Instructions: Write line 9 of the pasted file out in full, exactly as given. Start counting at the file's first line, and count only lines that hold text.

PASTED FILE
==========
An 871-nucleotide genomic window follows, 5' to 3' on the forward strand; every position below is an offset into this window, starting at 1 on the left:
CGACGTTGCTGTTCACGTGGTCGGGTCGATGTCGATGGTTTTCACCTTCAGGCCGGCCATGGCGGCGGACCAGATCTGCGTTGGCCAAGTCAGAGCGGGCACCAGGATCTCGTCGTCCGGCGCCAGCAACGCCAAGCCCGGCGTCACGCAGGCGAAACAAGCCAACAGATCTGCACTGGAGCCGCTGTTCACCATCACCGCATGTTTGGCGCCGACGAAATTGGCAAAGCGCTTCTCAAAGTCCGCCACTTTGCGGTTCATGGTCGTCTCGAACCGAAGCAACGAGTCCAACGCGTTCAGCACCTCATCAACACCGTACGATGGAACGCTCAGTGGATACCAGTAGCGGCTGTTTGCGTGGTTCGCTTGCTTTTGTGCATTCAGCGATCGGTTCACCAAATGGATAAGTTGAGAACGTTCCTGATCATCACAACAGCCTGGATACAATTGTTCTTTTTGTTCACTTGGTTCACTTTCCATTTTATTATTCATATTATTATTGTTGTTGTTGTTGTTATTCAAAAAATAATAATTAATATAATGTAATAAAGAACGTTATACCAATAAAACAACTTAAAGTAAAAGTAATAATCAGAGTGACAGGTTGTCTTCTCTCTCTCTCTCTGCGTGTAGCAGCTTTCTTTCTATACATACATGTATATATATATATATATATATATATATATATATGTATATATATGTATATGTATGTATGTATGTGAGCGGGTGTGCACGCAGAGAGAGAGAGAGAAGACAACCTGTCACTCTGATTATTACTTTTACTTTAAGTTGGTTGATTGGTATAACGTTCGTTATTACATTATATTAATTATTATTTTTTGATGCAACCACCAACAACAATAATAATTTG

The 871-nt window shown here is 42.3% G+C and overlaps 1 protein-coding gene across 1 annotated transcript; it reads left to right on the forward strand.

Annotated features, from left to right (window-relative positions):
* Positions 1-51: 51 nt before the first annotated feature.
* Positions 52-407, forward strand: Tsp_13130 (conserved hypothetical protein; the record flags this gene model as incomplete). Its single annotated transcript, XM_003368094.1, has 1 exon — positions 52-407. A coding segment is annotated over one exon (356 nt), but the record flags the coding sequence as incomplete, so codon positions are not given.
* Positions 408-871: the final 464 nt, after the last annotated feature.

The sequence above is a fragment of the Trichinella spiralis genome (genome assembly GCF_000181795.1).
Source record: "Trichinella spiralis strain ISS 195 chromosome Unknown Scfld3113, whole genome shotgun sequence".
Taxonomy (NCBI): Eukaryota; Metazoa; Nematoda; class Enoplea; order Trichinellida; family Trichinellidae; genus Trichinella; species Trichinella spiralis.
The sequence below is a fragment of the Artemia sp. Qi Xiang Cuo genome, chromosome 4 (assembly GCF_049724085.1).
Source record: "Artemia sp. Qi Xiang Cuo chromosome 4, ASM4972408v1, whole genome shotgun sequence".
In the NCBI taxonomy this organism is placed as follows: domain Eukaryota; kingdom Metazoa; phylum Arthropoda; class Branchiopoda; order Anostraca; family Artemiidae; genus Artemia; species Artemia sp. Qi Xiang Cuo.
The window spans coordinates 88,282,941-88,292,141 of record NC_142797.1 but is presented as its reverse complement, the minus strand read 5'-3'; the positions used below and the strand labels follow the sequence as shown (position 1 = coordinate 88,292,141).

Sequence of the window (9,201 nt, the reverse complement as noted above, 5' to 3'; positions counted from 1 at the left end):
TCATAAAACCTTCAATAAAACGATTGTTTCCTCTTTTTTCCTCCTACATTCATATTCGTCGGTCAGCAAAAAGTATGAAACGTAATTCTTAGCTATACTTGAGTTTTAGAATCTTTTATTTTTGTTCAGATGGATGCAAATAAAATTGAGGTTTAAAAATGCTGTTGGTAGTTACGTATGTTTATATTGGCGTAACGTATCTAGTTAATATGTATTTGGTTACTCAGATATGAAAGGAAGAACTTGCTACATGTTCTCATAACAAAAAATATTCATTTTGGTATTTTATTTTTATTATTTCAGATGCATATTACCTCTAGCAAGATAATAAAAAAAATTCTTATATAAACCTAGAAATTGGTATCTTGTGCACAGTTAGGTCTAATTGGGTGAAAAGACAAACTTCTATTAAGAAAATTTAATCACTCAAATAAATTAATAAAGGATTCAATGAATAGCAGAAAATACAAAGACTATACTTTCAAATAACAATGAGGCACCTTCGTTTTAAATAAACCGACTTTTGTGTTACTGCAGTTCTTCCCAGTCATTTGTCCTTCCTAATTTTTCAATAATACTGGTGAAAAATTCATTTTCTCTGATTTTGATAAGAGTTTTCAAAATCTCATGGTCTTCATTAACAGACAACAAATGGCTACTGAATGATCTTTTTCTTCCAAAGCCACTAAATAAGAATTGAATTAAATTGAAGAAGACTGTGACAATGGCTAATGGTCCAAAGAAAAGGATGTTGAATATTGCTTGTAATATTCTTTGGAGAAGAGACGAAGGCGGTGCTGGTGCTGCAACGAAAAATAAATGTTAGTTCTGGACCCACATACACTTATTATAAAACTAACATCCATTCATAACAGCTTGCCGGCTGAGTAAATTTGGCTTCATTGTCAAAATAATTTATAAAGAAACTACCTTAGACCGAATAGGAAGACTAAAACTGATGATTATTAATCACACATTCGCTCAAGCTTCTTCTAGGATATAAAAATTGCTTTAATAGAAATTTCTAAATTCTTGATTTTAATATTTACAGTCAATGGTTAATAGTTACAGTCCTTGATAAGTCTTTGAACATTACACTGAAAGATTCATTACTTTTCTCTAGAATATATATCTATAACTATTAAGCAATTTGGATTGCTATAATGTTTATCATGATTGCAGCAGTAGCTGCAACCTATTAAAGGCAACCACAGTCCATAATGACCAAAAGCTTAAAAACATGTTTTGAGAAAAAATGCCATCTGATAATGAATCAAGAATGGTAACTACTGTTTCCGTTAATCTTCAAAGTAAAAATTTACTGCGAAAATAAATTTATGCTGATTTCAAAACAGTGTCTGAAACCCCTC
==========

Source record: "Trichinella spiralis strain ISS 195 chromosome Unknown Scfld3113, whole genome shotgun sequence".